Declaration of Guardian

A Declaration of Guardian is used to appoint another person as your guardian in the event of a guardianship proceeding.

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Imagine a situation in which you cannot manage your properties and assets or handle you and your children’s physical well-being. You might have gotten into a severe car accident or afflicted with a debilitating health problem.

Whatever the reason may be, it is recommended to find an individual who can manage financial matters on your behalf, including paying bills and providing food and shelter. With a Declaration of Guardian, you can rest assured that a reliable person takes care of you and your children’s well-being and any properties and assets needing care.

What Is a Declaration of Guardian?

The Declaration of Guardian is a legally binding document wherein a legal adult appoints another to serve as a guardian. It is most commonly used when there is a guardianship proceeding, whether it is brought by you or someone else against you.

People choose to get a Declaration of Guardian for various reasons. A person can even be healthy and decide to get this out of the way just if there is ever a need for it.

You can choose to appoint a trusted individual who will act on your behalf and make the best decisions for your finances, children, and personal well-being if you cannot do so. If you were to pass away or become incapacitated without a Declaration of Guardian, the court would be tasked with naming an individual who will take care of your children. However, in most states, you can count on the court (or the judge) to give first consideration to your parents, followed by your siblings, before other people.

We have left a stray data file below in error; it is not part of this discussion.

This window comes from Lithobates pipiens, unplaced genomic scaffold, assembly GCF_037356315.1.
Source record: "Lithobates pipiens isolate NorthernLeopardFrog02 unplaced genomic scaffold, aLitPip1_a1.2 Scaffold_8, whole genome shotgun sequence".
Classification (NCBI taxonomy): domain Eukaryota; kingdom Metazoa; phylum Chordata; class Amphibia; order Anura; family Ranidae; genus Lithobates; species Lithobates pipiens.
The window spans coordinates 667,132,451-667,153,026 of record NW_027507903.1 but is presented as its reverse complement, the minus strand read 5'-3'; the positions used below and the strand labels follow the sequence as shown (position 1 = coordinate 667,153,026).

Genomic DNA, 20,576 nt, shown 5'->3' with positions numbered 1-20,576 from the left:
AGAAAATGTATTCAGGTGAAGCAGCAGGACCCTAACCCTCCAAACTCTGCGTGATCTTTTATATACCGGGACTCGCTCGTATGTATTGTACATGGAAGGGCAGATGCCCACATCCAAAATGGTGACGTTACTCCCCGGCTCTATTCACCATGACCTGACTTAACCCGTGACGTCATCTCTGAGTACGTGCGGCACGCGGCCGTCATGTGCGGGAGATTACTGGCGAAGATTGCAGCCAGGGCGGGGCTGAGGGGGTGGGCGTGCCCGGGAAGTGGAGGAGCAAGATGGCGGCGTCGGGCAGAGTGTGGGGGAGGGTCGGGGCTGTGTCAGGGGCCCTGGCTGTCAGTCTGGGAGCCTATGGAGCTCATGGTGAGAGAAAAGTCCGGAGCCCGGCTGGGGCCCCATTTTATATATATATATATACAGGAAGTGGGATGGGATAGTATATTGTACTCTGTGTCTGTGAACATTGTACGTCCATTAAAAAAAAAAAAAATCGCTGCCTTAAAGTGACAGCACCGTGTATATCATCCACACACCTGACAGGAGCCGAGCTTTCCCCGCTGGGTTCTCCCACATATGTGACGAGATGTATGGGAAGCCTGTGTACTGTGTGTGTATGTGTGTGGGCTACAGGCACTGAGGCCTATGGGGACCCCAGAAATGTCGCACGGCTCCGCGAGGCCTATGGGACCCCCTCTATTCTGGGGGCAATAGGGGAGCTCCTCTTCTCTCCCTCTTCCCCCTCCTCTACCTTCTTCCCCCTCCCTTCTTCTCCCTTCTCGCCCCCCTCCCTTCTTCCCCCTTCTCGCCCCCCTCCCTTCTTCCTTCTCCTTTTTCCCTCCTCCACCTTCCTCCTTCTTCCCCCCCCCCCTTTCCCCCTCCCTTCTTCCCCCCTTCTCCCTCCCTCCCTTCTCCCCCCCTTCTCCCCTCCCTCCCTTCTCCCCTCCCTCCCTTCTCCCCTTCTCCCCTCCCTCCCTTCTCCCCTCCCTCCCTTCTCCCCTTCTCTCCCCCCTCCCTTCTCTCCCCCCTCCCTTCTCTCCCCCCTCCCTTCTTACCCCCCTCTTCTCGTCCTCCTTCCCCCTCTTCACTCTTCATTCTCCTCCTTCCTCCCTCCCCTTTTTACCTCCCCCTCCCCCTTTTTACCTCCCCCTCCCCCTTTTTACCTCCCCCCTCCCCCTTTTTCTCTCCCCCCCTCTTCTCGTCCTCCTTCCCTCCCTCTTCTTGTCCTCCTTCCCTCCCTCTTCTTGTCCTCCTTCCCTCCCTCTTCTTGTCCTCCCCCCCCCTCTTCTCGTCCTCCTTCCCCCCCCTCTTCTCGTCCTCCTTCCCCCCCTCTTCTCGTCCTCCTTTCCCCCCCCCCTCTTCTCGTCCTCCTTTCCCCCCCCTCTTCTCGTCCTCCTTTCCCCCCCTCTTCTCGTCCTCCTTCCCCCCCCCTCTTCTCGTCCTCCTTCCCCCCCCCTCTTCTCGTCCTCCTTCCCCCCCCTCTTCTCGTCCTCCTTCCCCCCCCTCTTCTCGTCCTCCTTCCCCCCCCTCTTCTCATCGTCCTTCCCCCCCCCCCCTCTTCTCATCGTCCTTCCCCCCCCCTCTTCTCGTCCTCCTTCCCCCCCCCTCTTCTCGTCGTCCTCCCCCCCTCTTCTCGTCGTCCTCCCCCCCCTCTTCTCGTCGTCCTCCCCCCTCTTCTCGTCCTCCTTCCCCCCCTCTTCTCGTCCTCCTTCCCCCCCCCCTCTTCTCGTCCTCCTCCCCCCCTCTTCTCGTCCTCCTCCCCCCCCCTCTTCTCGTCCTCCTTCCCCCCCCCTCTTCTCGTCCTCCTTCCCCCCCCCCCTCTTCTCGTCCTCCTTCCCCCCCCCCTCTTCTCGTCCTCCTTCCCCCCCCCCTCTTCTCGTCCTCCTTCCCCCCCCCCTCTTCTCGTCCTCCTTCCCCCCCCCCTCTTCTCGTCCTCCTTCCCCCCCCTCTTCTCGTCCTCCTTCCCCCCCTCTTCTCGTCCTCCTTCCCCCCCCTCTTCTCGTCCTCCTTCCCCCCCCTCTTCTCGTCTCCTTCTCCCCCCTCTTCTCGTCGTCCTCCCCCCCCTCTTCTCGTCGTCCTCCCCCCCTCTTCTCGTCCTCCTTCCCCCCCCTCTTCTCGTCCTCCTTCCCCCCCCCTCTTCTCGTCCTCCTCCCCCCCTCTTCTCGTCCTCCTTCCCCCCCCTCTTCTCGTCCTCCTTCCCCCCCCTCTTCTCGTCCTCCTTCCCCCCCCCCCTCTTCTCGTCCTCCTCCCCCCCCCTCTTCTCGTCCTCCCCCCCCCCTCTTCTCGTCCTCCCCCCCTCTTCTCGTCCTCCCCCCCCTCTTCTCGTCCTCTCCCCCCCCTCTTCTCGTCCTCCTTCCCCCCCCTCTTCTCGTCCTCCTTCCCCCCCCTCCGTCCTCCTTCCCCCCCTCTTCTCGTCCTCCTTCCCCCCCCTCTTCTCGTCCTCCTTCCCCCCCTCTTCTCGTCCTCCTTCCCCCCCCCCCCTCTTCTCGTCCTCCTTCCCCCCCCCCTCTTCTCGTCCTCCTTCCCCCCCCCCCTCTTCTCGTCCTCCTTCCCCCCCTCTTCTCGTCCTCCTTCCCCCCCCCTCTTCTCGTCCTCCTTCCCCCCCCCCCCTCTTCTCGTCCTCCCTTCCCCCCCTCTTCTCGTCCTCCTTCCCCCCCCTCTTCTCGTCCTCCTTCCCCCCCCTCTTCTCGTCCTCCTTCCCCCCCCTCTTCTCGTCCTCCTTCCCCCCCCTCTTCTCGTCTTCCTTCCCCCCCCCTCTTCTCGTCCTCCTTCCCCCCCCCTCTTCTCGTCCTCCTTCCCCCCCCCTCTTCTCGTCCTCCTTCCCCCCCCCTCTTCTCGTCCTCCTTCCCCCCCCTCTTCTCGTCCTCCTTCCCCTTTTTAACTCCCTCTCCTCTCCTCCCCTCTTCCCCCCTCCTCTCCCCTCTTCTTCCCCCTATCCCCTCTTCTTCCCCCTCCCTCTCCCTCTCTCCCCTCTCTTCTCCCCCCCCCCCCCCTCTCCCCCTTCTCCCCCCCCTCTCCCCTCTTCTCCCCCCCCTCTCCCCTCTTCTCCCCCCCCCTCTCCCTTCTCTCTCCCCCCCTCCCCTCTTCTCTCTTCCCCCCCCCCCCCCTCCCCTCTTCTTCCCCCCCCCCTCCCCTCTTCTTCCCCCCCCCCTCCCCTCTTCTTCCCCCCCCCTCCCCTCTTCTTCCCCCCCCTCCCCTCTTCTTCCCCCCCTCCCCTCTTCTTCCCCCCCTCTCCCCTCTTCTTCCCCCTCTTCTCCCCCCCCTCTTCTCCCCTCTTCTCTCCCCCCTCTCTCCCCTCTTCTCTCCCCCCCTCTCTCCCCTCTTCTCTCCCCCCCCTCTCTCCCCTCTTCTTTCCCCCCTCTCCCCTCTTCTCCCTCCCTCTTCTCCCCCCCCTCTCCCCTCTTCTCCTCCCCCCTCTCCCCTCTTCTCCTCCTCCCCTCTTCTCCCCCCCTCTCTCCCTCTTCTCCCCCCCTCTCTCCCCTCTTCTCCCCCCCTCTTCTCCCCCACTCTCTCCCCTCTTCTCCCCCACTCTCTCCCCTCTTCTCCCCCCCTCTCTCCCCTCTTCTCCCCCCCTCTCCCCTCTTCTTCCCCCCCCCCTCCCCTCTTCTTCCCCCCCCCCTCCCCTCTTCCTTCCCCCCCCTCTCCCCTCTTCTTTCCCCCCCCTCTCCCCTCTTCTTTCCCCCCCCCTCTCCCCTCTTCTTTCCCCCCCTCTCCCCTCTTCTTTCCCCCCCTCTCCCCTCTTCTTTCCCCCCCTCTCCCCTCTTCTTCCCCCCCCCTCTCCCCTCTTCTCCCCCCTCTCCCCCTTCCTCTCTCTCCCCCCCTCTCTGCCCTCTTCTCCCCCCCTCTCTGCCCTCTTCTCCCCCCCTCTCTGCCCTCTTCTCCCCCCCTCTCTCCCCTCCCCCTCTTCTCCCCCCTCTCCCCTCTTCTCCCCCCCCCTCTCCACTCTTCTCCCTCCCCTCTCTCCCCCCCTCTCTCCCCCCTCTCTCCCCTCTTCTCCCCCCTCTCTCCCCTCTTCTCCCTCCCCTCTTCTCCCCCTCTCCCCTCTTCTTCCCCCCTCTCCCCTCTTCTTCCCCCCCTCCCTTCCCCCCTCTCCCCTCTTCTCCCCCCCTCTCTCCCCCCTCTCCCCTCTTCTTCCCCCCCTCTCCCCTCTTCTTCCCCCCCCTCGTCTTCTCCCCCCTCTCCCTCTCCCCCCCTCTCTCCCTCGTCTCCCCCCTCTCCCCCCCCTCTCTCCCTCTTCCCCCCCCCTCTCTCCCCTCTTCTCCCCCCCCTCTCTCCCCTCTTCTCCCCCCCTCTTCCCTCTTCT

Other Names for Declaration of Guardian

Depending on your state, a Declaration of Guardian may also be known as:

  • Declaration of Guardianship
  • Declaration of Appointment of Guardian

Who Needs a Declaration of Guardian?

Most adults can use a Declaration of Guardian. Although you might not ever need to use it, you can rest assured that a trusted guardian will be there to make decisions that are in your best interest.